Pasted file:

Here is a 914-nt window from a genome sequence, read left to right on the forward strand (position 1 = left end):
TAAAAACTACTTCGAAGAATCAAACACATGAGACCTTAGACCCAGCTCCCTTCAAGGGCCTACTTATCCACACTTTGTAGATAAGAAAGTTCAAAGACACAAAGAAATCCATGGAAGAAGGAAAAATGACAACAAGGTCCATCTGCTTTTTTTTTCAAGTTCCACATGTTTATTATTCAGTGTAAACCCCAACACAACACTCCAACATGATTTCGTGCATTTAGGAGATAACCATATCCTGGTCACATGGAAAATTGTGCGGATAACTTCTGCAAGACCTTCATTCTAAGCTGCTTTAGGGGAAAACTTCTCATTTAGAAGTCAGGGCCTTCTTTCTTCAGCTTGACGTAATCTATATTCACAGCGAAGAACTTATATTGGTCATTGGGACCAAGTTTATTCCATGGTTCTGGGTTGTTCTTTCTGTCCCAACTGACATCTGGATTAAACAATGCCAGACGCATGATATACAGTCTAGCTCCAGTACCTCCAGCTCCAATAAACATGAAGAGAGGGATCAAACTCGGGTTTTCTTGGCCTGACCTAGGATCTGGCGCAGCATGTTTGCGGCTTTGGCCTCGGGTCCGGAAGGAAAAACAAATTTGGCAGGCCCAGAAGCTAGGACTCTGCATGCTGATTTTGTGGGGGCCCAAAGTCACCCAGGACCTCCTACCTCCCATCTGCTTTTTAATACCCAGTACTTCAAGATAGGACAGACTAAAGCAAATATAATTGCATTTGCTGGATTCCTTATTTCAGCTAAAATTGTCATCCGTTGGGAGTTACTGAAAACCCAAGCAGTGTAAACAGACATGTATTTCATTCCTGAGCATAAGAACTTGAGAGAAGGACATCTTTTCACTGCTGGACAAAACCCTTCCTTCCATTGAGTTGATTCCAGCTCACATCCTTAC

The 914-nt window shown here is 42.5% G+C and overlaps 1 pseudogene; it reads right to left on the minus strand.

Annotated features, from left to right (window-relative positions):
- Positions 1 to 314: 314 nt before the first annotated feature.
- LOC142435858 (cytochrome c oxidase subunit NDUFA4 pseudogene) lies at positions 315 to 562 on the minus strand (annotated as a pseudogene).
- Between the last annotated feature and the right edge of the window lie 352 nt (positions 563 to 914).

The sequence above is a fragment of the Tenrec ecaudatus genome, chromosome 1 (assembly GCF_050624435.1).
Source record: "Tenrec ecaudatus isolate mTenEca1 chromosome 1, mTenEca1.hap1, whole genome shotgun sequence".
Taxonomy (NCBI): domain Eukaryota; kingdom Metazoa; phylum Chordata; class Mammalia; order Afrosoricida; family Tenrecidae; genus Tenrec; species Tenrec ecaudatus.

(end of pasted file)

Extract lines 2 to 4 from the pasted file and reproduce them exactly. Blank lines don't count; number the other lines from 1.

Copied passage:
TAAAAACTACTTCGAAGAATCAAACACATGAGACCTTAGACCCAGCTCCCTTCAAGGGCCTACTTATCCACACTTTGTAGATAAGAAAGTTCAAAGACACAAAGAAATCCATGGAAGAAGGAAAAATGACAACAAGGTCCATCTGCTTTTTTTTTCAAGTTCCACATGTTTATTATTCAGTGTAAACCCCAACACAACACTCCAACATGATTTCGTGCATTTAGGAGATAACCATATCCTGGTCACATGGAAAATTGTGCGGATAACTTCTGCAAGACCTTCATTCTAAGCTGCTTTAGGGGAAAACTTCTCATTTAGAAGTCAGGGCCTTCTTTCTTCAGCTTGACGTAATCTATATTCACAGCGAAGAACTTATATTGGTCATTGGGACCAAGTTTATTCCATGGTTCTGGGTTGTTCTTTCTGTCCCAACTGACATCTGGATTAAACAATGCCAGACGCATGATATACAGTCTAGCTCCAGTACCTCCAGCTCCAATAAACATGAAGAGAGGGATCAAACTCGGGTTTTCTTGGCCTGACCTAGGATCTGGCGCAGCATGTTTGCGGCTTTGGCCTCGGGTCCGGAAGGAAAAACAAATTTGGCAGGCCCAGAAGCTAGGACTCTGCATGCTGATTTTGTGGGGGCCCAAAGTCACCCAGGACCTCCTACCTCCCATCTGCTTTTTAATACCCAGTACTTCAAGATAGGACAGACTAAAGCAAATATAATTGCATTTGCTGGATTCCTTATTTCAGCTAAAATTGTCATCCGTTGGGAGTTACTGAAAACCCAAGCAGTGTAAACAGACATGTATTTCATTCCTGAGCATAAGAACTTGAGAGAAGGACATCTTTTCACTGCTGGACAAAACCCTTCCTTCCATTGAGTTGATTCCAGCTCACATCCTTAC

The 914-nt window shown here is 42.5% G+C and overlaps 1 pseudogene; it reads right to left on the minus strand.

Annotated features, from left to right (window-relative positions):